'Mixed messages' over tsunami evacuation alert in Hawke's Bay
Questions have been raised in Napier over why the city's civil defence sirens were not activated despite the local civil defence team issuing a tsunami alert and telling people to get to higher ground.
The 7.5 earthquake that struck North Canterbury just after midnight was felt throughout Hawke's Bay as a long and severe shake, although there have been no reports of damage.
At 12.15am the Hawke's Bay Civil Defence Emergency Management team posted to Facebook "It was a land-based big quake near Hanmer in the South Island. Quite a long one but HB people have no reason to leave home."
This was followed 15 minutes later with "Hi again all - please be advised that this was a land-based earthquake and so there is NO threat of tsunami".
At 12.56am the national civil defence office advised that there was a tsunami threat to the east coast of the South Island and people there should get to higher ground. The office extended this warning to the east coast of the North Island at 1.21am.
At 2.30am the Hawke's Bay CDEM changed its earlier advice and posted a message to Facebook stating:
"Please move to higher ground now. A tsunami alert has now been issued for the North Island including Hawke's Bay. Please text coastal people and share this message".
Despite issuing this warning, the Napier civil defence sirens were not activated.
Twenty-five minutes later there was another post on the CDEM Facebook page saying "The best information we have is that this is a beach warning: stay off the beaches and if you are in a low lying area near the beach move to higher ground. Individual coastal communities are being contacted if necessary and police are clearing campervanners etc off the beaches."
But until at least 3.41am the national office was advising that "The tsunami warning will remain in place until a cancellation message is issued by us. The threat is real. Stay off beaches."
Around 3.30am the local group began evacuating households from the areas in Haumoana, Te Awanga, Waimarama, Ocean Beach and Westshore. At about 5.30am those who evacuated were told they could return home.
Many locals have taken to social media to criticise the actions of the civil defence group over what appeared to be contradictory advice, and asking why the sirens were not used when the evacuation notice was issued at 2.30am.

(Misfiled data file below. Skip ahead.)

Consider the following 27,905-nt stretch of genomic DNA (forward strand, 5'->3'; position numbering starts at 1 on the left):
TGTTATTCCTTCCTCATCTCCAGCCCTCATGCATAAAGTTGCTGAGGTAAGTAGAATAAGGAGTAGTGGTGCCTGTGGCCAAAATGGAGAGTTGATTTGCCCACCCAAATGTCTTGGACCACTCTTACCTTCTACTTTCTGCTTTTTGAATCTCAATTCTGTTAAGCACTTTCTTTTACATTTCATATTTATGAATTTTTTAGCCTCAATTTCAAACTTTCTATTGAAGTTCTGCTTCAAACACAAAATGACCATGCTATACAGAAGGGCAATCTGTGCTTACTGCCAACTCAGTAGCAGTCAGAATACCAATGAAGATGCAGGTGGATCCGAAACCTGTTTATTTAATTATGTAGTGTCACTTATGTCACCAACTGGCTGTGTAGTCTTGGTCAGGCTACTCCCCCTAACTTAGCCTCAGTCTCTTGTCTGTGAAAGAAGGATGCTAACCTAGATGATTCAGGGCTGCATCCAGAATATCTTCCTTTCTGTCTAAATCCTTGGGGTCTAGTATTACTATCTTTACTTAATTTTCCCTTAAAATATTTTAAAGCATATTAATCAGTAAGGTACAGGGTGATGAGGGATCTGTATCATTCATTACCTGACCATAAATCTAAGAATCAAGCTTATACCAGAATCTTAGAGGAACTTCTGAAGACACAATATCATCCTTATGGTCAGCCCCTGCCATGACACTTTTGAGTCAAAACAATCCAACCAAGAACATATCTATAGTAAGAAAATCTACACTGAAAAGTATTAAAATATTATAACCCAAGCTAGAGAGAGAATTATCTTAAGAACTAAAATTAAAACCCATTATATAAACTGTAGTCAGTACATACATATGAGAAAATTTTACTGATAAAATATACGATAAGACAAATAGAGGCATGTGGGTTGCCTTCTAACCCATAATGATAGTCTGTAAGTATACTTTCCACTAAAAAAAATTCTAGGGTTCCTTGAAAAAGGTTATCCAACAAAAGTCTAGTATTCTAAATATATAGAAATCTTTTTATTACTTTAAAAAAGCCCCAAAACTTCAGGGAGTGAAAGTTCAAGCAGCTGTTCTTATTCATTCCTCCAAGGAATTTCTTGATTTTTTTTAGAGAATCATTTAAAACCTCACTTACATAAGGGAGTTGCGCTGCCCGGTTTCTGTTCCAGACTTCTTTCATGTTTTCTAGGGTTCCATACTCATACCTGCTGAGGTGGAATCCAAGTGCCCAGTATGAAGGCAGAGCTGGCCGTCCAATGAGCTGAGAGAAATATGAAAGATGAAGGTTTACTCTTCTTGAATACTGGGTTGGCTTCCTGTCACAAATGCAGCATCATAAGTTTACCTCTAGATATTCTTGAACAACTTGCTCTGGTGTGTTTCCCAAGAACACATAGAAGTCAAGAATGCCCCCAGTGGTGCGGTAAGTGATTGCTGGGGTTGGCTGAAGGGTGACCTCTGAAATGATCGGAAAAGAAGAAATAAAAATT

Hawke's Bay Civil Defence group controller Ian Macdonald acknowledged "that at times it seemed there were mixed messages".
He said modelling showed that the wave would not be large and so a wider evacuation was not required.
"That means we made a conscious decision not to use the sirens. To do so could have panicked a whole population for no good reason and the results could have been worse than the impact of the small wave predicted at that time. The areas were small and therefore we could door knock those people easily," he said.
"Having said that, we are very pleased at the number of people who self-evacuated. While in the end the threat did not eventuate this time, it is really pleasing to know that people know what to do.
"There may be a time when a local earthquake causes a tsunami so suddenly that we don't have time to warn anyone. People should not wait for a siren or a knock on the door: If you feel an earthquake that is 'long or strong, get gone' is the message," Macdonald said.
He acknowledged that at times it seemed there were mixed messages, but that was "the nature of the beast" in that no two emergencies are the same and information changes as events unfold.
"Nature doesn't give us notice and doesn't tell us what sort of affect she's going to have. This was a very long rupture of about 100km long so it was impossible in a very short amount of time to say exactly what would happen along the length of our country. The best we can do is give people what we know, ask that they make some decisions on the best way to react, and then keep updating them as clearer information comes to hand."
He said a 20cm wave was recorded at Napier Port at about 3am and this was believed to have been caused by the earthquake.